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Capacity in the global energy markets leaps to highest level this century | Canadian Insurance
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Capacity in the global energy markets leaps to highest level this century

May take more than a few catastrophic losses to provoke capacity withdrawal: Willis

Heavily over-capitalised global (re)insurance markets combined with a glut of new capacity from non-traditional providers–such as pension funds, hedge funds and investment banks–has increased competitive pressures in the energy insurance market to unprecedented levels, according to Willis Group Holdings plc.

Total theoretical upstream market capacity now stands at $5.7 billion (USD) and the equivalent downstream total is now at $4.6 billion (USD), according to Willis’s annual Energy Market Review. Meanwhile, statistics from Lloyd’s of London suggest that the overall energy premium pool available to insurers may be reducing for both markets.

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Given these conditions, Willis expects it may take more than a run of catastrophic losses to provoke any significant capacity withdrawal from the energy sector.

In 2013, the energy loss record was no worse than average, noted the Willis report. On the upstream side, the Willis Energy Loss Database recorded only a handful of losses in excess of $200 million (USD), while on the downstream side, although there have been three serious incidents in Argentina, the USA and Canada, the loss record continues to improve.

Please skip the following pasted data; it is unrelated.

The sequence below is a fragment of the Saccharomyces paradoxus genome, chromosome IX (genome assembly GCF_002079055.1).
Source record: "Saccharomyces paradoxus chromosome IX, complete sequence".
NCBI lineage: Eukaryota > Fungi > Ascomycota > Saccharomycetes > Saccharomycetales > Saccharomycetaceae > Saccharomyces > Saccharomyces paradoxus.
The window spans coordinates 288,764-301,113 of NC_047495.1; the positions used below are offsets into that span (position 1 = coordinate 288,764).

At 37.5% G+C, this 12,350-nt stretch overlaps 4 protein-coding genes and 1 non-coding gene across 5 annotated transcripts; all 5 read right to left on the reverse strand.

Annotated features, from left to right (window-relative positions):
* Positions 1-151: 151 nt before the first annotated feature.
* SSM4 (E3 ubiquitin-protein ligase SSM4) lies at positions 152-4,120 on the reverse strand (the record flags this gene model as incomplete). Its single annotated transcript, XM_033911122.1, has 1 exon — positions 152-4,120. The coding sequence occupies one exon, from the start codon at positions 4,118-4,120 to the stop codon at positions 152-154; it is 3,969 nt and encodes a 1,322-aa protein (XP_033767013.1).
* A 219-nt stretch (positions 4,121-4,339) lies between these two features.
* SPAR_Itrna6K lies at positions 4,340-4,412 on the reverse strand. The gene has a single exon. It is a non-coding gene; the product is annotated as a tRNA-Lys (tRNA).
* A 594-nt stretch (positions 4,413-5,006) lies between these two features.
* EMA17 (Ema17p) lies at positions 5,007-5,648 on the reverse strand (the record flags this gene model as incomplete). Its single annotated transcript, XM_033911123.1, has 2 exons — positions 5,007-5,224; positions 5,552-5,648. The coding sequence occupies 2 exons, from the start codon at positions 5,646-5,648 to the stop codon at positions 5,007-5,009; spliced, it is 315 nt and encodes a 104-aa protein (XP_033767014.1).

At the same time, the report notes that the energy industry itself might be sitting on an uninsured cyber-attack “time bomb.” While insurance cover is readily available for non-catastrophic cyber-attack losses to data and intellectual property, it can be much more challenging to access cover for a truly catastrophic event involving physical loss or damage or business interruption running into billions of dollars.

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Certain markets, however, have emerged recently with the appetite and capacity to provide energy companies with at least a degree of cyber-attack insurance cover.

“With no obvious alternative investment opportunities emerging, and with interest rates around the world still low in relative terms, capital providers are likely to maintain their funds in the (re)insurance markets where they are currently deployed – at least for the short term,” said Alistair Rivers, global head of Natural Resources at Willis, in a press release.

“Energy market capacity is therefore likely to continue to be available, even if the sector falls into unprofitability.”

He continued: “The difficulty with predicting how market conditions will turn out in the next few years is that this is the first time we have seen capital deployed in the insurance markets that is unlikely to be put off by short term underwriting unprofitability. In previous market eras, we have always found that a major catastrophe or series of losses – for example, Piper Alpha, 9/11 and the 2005 Gulf of Mexico hurricanes – has led to a withdrawal of capacity and harder market conditions. But now we think it will take more than a headline-grabbing loss to precipitate a withdrawal. Capital providers would have to find an alternative haven for their money if they are to withdraw from the insurance arena.”

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